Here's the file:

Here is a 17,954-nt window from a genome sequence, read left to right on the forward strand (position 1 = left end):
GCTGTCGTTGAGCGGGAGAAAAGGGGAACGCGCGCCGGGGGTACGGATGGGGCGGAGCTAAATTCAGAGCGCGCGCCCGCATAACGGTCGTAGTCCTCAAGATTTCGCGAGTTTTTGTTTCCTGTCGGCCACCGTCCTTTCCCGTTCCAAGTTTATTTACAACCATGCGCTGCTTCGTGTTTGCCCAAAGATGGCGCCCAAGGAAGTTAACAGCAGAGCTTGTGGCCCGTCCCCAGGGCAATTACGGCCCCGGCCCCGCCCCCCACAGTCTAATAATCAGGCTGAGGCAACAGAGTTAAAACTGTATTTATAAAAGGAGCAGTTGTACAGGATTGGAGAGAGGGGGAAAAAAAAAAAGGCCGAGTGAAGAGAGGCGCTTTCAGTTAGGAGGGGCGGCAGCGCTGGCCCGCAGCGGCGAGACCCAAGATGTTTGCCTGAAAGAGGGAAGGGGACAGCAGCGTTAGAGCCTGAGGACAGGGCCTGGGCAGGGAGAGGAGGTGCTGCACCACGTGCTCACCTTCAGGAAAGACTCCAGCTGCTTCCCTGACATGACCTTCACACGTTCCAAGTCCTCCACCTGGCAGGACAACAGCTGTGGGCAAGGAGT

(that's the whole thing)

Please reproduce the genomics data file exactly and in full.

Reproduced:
Here is a 17,954-nt window from a genome sequence, read left to right on the forward strand (position 1 = left end):
GCTGTCGTTGAGCGGGAGAAAAGGGGAACGCGCGCCGGGGGTACGGATGGGGCGGAGCTAAATTCAGAGCGCGCGCCCGCATAACGGTCGTAGTCCTCAAGATTTCGCGAGTTTTTGTTTCCTGTCGGCCACCGTCCTTTCCCGTTCCAAGTTTATTTACAACCATGCGCTGCTTCGTGTTTGCCCAAAGATGGCGCCCAAGGAAGTTAACAGCAGAGCTTGTGGCCCGTCCCCAGGGCAATTACGGCCCCGGCCCCGCCCCCCACAGTCTAATAATCAGGCTGAGGCAACAGAGTTAAAACTGTATTTATAAAAGGAGCAGTTGTACAGGATTGGAGAGAGGGGGAAAAAAAAAAAGGCCGAGTGAAGAGAGGCGCTTTCAGTTAGGAGGGGCGGCAGCGCTGGCCCGCAGCGGCGAGACCCAAGATGTTTGCCTGAAAGAGGGAAGGGGACAGCAGCGTTAGAGCCTGAGGACAGGGCCTGGGCAGGGAGAGGAGGTGCTGCACCACGTGCTCACCTTCAGGAAAGACTCCAGCTGCTTCCCTGACATGACCTTCACACGTTCCAAGTCCTCCACCTGGCAGGACAACAGCTGTGGGCAAGGAGT